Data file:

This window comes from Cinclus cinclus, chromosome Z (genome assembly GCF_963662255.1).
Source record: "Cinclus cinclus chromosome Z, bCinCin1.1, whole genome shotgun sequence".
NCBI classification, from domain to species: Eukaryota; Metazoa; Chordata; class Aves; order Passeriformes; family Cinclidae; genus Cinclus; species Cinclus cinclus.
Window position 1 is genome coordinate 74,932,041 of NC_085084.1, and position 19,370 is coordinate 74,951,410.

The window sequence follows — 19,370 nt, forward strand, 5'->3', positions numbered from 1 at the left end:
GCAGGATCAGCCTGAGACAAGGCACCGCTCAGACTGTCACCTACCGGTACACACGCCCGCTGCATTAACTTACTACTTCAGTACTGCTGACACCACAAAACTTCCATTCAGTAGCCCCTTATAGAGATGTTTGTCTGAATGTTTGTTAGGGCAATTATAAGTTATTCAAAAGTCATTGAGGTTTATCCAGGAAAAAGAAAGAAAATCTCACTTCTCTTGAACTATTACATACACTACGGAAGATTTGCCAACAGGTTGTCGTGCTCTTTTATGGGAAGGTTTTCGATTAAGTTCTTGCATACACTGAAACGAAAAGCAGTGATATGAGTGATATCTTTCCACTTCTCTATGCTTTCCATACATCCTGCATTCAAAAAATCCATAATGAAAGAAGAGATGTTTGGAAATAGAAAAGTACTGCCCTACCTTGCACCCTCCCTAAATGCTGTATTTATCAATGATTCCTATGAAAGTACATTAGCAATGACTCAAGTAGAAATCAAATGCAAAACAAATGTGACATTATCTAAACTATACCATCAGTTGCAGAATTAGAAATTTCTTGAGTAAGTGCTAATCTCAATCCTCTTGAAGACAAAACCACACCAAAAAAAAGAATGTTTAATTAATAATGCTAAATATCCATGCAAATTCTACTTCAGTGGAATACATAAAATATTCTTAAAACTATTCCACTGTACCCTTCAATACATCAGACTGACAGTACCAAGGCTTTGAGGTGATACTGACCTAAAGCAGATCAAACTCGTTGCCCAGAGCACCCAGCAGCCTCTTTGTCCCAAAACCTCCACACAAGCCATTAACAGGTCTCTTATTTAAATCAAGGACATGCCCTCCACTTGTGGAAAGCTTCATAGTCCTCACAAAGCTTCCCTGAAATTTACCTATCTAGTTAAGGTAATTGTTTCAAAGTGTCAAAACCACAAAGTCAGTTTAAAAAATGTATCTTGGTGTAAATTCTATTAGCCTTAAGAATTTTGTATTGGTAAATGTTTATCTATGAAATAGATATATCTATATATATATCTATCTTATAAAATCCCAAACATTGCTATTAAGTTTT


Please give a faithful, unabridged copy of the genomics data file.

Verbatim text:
This window comes from Cinclus cinclus, chromosome Z (genome assembly GCF_963662255.1).
Source record: "Cinclus cinclus chromosome Z, bCinCin1.1, whole genome shotgun sequence".
NCBI classification, from domain to species: Eukaryota; Metazoa; Chordata; class Aves; order Passeriformes; family Cinclidae; genus Cinclus; species Cinclus cinclus.
Window position 1 is genome coordinate 74,932,041 of NC_085084.1, and position 19,370 is coordinate 74,951,410.

The window sequence follows — 19,370 nt, forward strand, 5'->3', positions numbered from 1 at the left end:
GCAGGATCAGCCTGAGACAAGGCACCGCTCAGACTGTCACCTACCGGTACACACGCCCGCTGCATTAACTTACTACTTCAGTACTGCTGACACCACAAAACTTCCATTCAGTAGCCCCTTATAGAGATGTTTGTCTGAATGTTTGTTAGGGCAATTATAAGTTATTCAAAAGTCATTGAGGTTTATCCAGGAAAAAGAAAGAAAATCTCACTTCTCTTGAACTATTACATACACTACGGAAGATTTGCCAACAGGTTGTCGTGCTCTTTTATGGGAAGGTTTTCGATTAAGTTCTTGCATACACTGAAACGAAAAGCAGTGATATGAGTGATATCTTTCCACTTCTCTATGCTTTCCATACATCCTGCATTCAAAAAATCCATAATGAAAGAAGAGATGTTTGGAAATAGAAAAGTACTGCCCTACCTTGCACCCTCCCTAAATGCTGTATTTATCAATGATTCCTATGAAAGTACATTAGCAATGACTCAAGTAGAAATCAAATGCAAAACAAATGTGACATTATCTAAACTATACCATCAGTTGCAGAATTAGAAATTTCTTGAGTAAGTGCTAATCTCAATCCTCTTGAAGACAAAACCACACCAAAAAAAAGAATGTTTAATTAATAATGCTAAATATCCATGCAAATTCTACTTCAGTGGAATACATAAAATATTCTTAAAACTATTCCACTGTACCCTTCAATACATCAGACTGACAGTACCAAGGCTTTGAGGTGATACTGACCTAAAGCAGATCAAACTCGTTGCCCAGAGCACCCAGCAGCCTCTTTGTCCCAAAACCTCCACACAAGCCATTAACAGGTCTCTTATTTAAATCAAGGACATGCCCTCCACTTGTGGAAAGCTTCATAGTCCTCACAAAGCTTCCCTGAAATTTACCTATCTAGTTAAGGTAATTGTTTCAAAGTGTCAAAACCACAAAGTCAGTTTAAAAAATGTATCTTGGTGTAAATTCTATTAGCCTTAAGAATTTTGTATTGGTAAATGTTTATCTATGAAATAGATATATCTATATATATATCTATCTTATAAAATCCCAAACATTGCTATTAAGTTTT